The UN Children’s Fund (UNICEF) and the World Health Organisation (WHO) have commended the 1.2 billion dollars funding initiative to eradicate polio disease in Nigeria, Afghanistan and Pakistan.
UNICEF Executive Director, Anthony Lake, and WHO Director-General, Margaret Chan, gave the commendations as global health leaders reaffirmed their commitment to fund the eradication of polio in the countries.
The major pledges included 75 million dollars from Canada, 61.4 million dollars from the European Commission, 55 million dollars from Japan, and 30 million dollars from Sheikh Mohamed Al Nahyan, Crown Prince of Abu Dhabi.
Others pledges were 30 million dollars from the Dalio Foundation, 25 million dollars from Bloomberg Philanthropies, 15 million dollars from an anonymous donor, and 13.4 million dollars from Australia.
There were also 11.2 million dollars from Germany, five million dollars each from EasyJet and Italy while the Republic of Korea pledged four million dollars.
The Global Polio Eradication Initiative (GPEI), a public-private partnership dedicated to ending the disease, announced the pledges at the Rotary Convention in Atlanta.
“Today’s funding commitments will enable the programme to continue to improve performance and overcome challenges to reach every child, including vaccinating children in conflict areas.
“We are truly on the verge of eradicating polio from the planet, but only if we work relentlessly to reach the children we have not yet reached.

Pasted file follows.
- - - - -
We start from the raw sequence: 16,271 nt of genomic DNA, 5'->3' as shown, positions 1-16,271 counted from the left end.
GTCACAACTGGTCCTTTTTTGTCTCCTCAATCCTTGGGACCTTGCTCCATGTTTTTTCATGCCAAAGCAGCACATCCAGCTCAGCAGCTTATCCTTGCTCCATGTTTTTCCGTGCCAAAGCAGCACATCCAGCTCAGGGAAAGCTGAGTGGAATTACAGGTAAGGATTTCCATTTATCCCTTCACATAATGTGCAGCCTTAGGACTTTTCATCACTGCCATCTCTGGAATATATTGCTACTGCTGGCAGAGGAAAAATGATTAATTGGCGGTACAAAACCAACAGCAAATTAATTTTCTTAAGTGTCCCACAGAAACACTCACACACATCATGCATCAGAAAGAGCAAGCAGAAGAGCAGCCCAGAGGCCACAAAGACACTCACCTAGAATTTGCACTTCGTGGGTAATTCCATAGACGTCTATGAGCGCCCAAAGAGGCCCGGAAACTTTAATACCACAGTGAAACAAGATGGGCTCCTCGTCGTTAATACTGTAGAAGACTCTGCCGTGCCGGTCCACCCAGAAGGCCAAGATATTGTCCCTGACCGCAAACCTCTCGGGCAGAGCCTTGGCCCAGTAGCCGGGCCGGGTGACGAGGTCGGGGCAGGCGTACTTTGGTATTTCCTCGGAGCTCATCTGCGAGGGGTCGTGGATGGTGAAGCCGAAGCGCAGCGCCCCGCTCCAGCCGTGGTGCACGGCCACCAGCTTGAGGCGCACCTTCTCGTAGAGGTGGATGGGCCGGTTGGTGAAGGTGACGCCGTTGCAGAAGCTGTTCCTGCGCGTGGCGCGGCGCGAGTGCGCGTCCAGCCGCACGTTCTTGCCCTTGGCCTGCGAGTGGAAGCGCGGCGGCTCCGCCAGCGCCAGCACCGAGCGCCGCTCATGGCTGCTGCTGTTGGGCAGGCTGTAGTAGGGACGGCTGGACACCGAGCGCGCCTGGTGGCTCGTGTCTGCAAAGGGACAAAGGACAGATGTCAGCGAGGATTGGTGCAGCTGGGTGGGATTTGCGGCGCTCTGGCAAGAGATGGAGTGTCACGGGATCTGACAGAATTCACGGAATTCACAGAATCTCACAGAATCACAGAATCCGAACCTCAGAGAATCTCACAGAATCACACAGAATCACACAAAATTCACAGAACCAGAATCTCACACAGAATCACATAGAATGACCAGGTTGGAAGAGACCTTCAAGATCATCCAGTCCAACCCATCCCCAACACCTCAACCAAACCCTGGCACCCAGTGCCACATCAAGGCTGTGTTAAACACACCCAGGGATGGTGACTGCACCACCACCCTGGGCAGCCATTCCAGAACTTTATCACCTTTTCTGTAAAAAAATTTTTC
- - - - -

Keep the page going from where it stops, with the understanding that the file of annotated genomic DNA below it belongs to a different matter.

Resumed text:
“We cannot fail to make this last effort.
“If we do not now make history, we will be judged harshly by history,’’ Lake said.
The UNICEF chief commended efforts towards ending the disease, saying polio has been eliminated from some of the most remote and challenging areas in the world.
“For example, India, once considered the most difficult place in the world to stop the disease, hasn’t reported a case in more than six years.
“No fewer than 16 million children worldwide, who would otherwise have been paralysed by the disease, are walking today,’’ he said.
Similarly, Chan pointed out that polio resources in countries around the world were helping to advance other national health goals.
“The key to ending polio will be to ensure that millions of health workers, some of whom work in the most challenging environments in the world, are able to reach every child, everywhere in the world,’’ Chan said.
She noted that eradicating polio would be a perpetual gift to coming generations.
“Today’s contributions and the continued commitment of all donors and partners will help end this devastating disease.
“It will also ensure that the infrastructure and assets used to fight polio lay the foundation for better health outcomes for children everywhere for years to come.’’
Financing of polio eradication has been remarkably successful over the past years.
Between 1988 and 2013, donors have voluntarily contributed more than 9.5 billion dollars to polio eradication.